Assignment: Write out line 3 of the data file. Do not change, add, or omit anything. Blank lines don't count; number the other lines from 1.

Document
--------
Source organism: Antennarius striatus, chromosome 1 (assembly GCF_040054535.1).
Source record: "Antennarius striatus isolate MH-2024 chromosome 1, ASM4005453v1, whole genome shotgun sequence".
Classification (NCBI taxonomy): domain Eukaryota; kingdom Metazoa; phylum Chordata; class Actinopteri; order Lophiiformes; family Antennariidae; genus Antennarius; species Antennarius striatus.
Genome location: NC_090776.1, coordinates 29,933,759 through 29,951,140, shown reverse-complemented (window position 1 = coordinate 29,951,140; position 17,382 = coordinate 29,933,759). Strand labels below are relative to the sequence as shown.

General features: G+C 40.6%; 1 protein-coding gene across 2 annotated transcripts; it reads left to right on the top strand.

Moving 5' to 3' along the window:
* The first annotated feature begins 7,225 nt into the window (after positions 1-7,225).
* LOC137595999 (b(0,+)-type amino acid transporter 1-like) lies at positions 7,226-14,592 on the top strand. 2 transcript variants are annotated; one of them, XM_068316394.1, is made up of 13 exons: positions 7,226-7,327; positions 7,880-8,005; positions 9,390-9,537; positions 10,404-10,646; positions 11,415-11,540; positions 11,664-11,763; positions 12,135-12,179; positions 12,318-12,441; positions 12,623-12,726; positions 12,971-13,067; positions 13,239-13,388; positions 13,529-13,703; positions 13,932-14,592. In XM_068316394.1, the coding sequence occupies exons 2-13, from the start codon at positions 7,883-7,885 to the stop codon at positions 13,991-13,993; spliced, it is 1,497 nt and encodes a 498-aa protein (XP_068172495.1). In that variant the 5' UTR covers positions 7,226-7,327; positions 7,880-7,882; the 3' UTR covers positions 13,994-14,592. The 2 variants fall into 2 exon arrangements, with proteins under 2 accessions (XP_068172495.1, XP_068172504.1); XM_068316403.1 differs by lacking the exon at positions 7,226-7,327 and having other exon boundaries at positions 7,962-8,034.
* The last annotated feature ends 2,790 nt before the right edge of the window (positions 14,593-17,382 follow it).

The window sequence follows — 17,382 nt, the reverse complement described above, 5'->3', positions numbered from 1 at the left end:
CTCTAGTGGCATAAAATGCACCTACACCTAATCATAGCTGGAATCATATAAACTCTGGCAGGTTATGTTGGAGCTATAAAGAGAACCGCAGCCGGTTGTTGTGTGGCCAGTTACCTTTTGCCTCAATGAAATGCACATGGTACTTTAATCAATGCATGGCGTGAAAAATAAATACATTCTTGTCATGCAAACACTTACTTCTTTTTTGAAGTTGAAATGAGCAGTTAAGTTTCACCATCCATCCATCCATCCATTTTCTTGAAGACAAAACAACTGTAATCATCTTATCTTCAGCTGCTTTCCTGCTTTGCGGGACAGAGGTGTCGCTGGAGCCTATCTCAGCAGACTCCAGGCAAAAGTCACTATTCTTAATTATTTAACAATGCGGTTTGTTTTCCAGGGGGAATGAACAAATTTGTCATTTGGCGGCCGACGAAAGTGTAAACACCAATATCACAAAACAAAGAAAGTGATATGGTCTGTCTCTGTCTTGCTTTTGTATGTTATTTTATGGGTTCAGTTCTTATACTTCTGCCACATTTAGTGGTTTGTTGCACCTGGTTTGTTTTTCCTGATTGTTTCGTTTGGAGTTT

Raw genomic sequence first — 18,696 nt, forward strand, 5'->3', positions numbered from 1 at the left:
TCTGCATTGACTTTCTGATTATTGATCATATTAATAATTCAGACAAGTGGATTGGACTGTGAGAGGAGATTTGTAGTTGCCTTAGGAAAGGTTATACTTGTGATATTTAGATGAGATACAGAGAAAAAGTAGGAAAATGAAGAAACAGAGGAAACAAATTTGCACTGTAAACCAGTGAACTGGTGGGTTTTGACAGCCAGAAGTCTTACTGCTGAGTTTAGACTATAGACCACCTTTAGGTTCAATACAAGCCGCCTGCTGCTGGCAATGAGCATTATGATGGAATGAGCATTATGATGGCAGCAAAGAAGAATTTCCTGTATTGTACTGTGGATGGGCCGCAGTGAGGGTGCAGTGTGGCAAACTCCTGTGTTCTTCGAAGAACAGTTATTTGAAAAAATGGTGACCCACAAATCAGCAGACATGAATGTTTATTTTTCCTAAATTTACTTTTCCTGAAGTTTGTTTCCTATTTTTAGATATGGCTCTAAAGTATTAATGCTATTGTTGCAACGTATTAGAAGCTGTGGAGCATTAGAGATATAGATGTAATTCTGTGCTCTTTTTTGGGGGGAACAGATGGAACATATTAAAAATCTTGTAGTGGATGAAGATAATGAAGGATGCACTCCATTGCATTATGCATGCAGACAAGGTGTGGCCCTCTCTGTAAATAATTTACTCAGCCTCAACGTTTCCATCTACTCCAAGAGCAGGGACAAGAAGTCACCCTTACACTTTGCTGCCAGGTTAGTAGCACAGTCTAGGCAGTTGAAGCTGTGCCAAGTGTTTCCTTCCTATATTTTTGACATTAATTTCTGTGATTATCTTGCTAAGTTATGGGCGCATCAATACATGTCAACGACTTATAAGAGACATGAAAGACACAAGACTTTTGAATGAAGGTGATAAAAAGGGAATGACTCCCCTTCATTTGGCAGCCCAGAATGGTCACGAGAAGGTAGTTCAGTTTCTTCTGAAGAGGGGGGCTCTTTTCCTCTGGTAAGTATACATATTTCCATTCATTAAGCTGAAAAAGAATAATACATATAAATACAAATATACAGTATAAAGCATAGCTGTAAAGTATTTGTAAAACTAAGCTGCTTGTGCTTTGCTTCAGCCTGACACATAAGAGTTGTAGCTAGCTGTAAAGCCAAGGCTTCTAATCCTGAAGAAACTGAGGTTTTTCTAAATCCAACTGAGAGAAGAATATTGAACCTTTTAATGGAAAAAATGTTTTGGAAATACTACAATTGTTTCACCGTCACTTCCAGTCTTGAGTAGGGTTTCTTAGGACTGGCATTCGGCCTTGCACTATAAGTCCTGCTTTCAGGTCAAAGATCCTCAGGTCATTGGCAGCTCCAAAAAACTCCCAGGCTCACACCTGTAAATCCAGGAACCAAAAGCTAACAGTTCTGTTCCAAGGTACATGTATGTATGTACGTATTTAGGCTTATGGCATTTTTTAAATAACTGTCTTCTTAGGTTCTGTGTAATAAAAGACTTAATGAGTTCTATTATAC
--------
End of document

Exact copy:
Classification (NCBI taxonomy): domain Eukaryota; kingdom Metazoa; phylum Chordata; class Actinopteri; order Lophiiformes; family Antennariidae; genus Antennarius; species Antennarius striatus.